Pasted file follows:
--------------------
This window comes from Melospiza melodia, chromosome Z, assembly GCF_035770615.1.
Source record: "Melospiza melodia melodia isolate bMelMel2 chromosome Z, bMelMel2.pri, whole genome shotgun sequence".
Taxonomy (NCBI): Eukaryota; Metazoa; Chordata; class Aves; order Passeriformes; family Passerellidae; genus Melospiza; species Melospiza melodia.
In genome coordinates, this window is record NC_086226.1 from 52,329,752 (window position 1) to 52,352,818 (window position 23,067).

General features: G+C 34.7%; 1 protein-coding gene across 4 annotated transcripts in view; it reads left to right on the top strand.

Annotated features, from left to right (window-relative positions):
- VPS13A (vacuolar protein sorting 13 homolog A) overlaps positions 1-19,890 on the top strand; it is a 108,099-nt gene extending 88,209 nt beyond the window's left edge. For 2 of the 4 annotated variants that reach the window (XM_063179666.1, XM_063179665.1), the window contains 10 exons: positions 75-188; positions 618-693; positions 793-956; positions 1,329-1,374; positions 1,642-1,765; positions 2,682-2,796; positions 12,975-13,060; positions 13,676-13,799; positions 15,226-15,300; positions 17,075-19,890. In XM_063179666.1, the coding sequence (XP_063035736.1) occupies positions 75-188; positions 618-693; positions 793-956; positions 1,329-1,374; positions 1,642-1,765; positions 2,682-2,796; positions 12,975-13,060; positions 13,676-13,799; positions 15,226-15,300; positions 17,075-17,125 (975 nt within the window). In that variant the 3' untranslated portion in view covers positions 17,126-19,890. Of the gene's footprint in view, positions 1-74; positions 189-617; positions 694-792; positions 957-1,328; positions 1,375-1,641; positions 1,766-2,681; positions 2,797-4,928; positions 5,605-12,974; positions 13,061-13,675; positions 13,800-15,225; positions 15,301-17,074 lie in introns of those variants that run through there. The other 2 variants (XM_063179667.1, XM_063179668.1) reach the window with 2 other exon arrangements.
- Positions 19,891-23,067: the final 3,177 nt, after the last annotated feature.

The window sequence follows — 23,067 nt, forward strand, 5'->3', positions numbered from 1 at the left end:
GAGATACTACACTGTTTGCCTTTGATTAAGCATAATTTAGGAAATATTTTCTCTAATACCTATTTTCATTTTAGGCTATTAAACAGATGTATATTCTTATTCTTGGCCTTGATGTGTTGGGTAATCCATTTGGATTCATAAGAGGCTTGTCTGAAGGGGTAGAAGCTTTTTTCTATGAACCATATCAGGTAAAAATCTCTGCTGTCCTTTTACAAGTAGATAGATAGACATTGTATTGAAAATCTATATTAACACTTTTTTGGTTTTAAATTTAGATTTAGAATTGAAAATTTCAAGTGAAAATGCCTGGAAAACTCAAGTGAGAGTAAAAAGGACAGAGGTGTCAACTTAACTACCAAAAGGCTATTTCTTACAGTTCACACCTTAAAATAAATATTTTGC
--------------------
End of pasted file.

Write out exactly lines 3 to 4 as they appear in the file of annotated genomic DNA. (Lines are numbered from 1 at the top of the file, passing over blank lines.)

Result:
Taxonomy (NCBI): Eukaryota; Metazoa; Chordata; class Aves; order Passeriformes; family Passerellidae; genus Melospiza; species Melospiza melodia.
In genome coordinates, this window is record NC_086226.1 from 52,329,752 (window position 1) to 52,352,818 (window position 23,067).